Jays GM Alex Anthopoulos took to the airwaves last week, heading straight into the firing line in what was yet another eventful few days for a club that one suspects would rather just slink off into the ether until it’s about time for the Winter Meetings– or, hmmm… perhaps I’m merely projecting my own fantasies onto the organization as a whole at this point.
Speaking on TSN Radio with James Cybulski and/or Company (audio here), and on the Fan 590 with Bob McCown and– ugh– Damien Cox (audio here), Anthopoulos touched on a wide range of topics… but since the Fan hosts were mostly preoccupied with PED bullshit, we’ll mostly take a look at what he said to TSN.
We’ll start, however, with the Fan, as that’s where he said perhaps the most interesting thing of the mini radio junket, regarding their handling of Marcus Stroman’s suspension.
“If Stroman had been on the 40-man roster, whether he was at the big league level or had been optioned down to the minor leagues, all he would have gotten was a warning,” Anthopoulos said, striking directly at the key reason this whole damn thing is a non-issue not worth of discussion for half a bloody radio hit.
What might have been worth further exploration, however, was when he next said.
“We could have easily just said, ‘he’s getting a call-up in September,’ and this wouldn’t have been announced, he would have got a warning like I’m sure a lot of other players around the league have gotten– something like this. We didn’t feel it was the right thing to do. He’s in the minor leagues, and whether it was ignorance, negligence, that’s not an excuse, and unfortunately he has to pay the price for it. Though it wasn’t his intent, we weren’t going to certainly try to circumvent those things, and we’re going to stand by the program.”
So… hang on. This guy who most people thought was due a call-up in September anyway could have been called up, given a warning, not suspended, and nobody would have ever heard a thing about the positive test? But the Jays decided to make him sit fifty games anyway, the bulk of them at the start of next year? Am I hearing this right?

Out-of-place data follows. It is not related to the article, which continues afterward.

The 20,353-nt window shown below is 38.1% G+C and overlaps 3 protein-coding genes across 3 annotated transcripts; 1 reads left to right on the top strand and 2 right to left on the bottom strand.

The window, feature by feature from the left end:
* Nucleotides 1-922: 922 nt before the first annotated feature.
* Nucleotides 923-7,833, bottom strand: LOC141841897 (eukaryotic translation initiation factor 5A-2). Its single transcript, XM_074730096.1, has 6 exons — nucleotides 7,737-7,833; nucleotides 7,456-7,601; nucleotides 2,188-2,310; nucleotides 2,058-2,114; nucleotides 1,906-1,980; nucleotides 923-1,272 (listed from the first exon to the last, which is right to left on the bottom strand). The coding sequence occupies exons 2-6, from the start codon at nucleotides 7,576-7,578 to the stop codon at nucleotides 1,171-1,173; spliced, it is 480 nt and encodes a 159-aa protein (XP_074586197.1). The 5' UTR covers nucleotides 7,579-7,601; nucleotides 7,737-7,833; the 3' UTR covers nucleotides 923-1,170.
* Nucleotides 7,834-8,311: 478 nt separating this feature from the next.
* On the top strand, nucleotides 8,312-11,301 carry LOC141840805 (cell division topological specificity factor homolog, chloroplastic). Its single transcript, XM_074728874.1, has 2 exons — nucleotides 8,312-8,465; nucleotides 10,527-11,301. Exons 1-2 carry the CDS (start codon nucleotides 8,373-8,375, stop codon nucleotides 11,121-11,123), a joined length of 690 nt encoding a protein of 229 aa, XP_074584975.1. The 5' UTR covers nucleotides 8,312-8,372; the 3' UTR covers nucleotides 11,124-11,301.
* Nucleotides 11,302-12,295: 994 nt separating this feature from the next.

I mean, I guess I maybe understand the poor precedent-setting aspects of it, or the fact that the Jays don’t want to run further afoul of whatever fucker is reportedly forcing Jose Bautista to piss in a cup far more often than the average player has to, but the fact that the substance Stroman took would have only resulted in a warning if he had been on the 40-man roster removes a lot of the bullshit moral high ground surrounding “circumvention” doesn’t it?
I don’t know. But rather than follow up on this angle, the talk moved eventually to hypothetical questions designed to bait Anthopoulos into taking a hard stand on the filthy druggies in the game, as Cox wondered if the club would ever be interested in a player with a PED history. Hard hitting stuff! You get ‘em, morally upstanding reporters!
Fortunately, Anthopoulos was ready, saying that they’re “willing to give anybody a second chance, I’m not sure we’re willing to give a third chance or fourth chance.” (Are you listening, David Oritz?)
Turning to the TSN interview, in much the way he did on the Fan– but with far less of the unnerving possibility of hearing Cox make a bunch of goddamn hockey references– Anthopoulos addressed the John Farrell rumours, which were especially swirly as the club headed into Boston’s for the weekend’s series.